Former deputy’s ironic new career
November 30, 2011
By DANIEL BLACKBURN
The central figure in an illegal raid by San Luis Obispo County sheriff’s deputies that violated the rights of a county resident is now a local defense attorney, handling cases for indigents and getting paid by the county public defender’s office.
Darren Christopher Murphy, in his first public comment since the recorded 2008 raid at the home of Matt Hart, confirmed Tuesday he is getting defense cases assigned to him by Superior Court Judge Michael Duffy. Murphy retired from the sheriff’s department last year and started a law practice.
Murphy was a career deputy with a law degree when he led a group of heavily-armed deputies onto Hart’s property after responding to a “shots fired” call. Finding Hart target-shooting — a lawful activity in the rural area — the deputies handcuffed him in his yard and crashed into his home, without a warrant.
The ensuing events — spanning more than three hours — were captured by the deputies’ own video and audio recorders and provided a chilling and indisputable account of their behavior. Afterwards, Murphy and the others could clearly be heard discussing at length possible justifications for their entry into Hart’s two-plus acre property, then into his house, and then into his locked gun safe, where they found and confiscated an assortment of valuable, legally-registered firearms.
The deputies, along with a detective, then pondered possible criminal charges against Hart in order to explain their actions.
Hart was charged with a variety of felonies and misdemeanors, all eventually dismissed except for “disturbing the peace.” Facing prosecutors’ threats of additional felony charges, Hart agreed not to sue the county, and his confiscated guns were eventually returned — with one gun missing its receiver.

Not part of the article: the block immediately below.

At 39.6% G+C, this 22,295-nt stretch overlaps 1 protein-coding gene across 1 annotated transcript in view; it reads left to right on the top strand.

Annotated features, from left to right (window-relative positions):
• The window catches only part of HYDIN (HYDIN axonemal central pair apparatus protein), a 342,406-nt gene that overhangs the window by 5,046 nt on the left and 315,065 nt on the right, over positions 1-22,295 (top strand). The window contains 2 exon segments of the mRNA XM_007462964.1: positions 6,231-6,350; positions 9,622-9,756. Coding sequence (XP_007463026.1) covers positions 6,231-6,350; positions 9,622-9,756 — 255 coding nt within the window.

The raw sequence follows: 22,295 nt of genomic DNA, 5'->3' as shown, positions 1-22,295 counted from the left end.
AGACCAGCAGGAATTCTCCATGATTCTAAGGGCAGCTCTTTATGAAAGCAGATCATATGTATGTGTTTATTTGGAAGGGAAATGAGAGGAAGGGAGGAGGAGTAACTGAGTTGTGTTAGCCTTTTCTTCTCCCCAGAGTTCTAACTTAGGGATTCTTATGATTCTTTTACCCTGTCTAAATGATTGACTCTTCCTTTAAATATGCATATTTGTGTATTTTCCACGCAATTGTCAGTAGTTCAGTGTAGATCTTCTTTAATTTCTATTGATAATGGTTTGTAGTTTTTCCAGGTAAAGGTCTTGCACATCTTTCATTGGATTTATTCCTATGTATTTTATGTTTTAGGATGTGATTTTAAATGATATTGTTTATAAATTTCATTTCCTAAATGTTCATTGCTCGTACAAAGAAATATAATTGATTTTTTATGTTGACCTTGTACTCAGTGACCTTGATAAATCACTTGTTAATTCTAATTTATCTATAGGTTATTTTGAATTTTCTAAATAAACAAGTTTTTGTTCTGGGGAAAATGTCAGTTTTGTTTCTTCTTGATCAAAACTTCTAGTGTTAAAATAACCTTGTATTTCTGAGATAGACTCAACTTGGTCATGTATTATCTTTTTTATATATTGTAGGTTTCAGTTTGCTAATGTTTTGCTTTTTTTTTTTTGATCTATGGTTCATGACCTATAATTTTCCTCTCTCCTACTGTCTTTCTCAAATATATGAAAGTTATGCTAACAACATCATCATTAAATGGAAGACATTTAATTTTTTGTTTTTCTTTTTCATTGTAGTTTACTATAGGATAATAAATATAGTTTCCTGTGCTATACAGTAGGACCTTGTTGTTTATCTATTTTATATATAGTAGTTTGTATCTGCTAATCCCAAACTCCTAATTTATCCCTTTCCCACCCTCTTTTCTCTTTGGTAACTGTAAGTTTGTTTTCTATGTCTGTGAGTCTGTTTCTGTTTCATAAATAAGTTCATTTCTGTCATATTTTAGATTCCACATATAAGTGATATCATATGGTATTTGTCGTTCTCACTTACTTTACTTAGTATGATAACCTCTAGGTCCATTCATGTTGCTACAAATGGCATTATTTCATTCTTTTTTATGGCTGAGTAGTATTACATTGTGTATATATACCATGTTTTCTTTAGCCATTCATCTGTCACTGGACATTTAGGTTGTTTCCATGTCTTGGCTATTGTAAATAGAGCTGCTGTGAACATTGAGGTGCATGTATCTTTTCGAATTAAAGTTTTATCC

A 22-minute video report entitled “The Hart Locker” was produced by KCCN.tv in July 2010 after copies of the sheriff’s recording were obtained. The video went viral with more than 2.7 million views worldwide. However, subsequent reaction to the deputies’ deeds by officials in San Luis Obispo County was negligible.
During a brief telephone interview, Murphy called the incident “old news” and also claimed for the first time that he felt threatened by homeowner Hart because “I thought the man tried to shoot at me.”
He also said, “I did what I thought was right at the time.”
Murphy acknowledged the search’s illegality: “The judge (Superior Court Judge Dodie A. Harman) ruled that evidence was taken in violation of (Hart’s) rights. In retrospect, should I have gotten a warrant? Certainly.”
He was critical of KCCN.tv’s reporting, calling it “a bit slanted, and (it) left out a lot of very relevant information.” Murphy said the video report suggested that he “just trampled over the man’s rights, that it was some kind of conspiracy, when in fact we step by step tried to rationalize everything we did.”
The new defender of the downtrodden then added, “Hart had an opportunity to sue us, to have his day in court, but he chose instead to take it to the court of public opinion.”
Murphy penned a letter in the Dec. 2010 issue of Playboy magazine, noting that “when the citizenry uses tools intended to protect all parties to wrongfully attack officers, the incentive to put your ass on the line is greatly diminished.”
He left the sheriff’s department shortly after that letter was published.
San Luis Obispo attorney Lou Koory, whose interview was featured in “The Hart Locker,” said that Murphy “now has an ethical duty to zealously defend the rights of the accused, whatever his philosophy. And he’ll be tested soon enough.”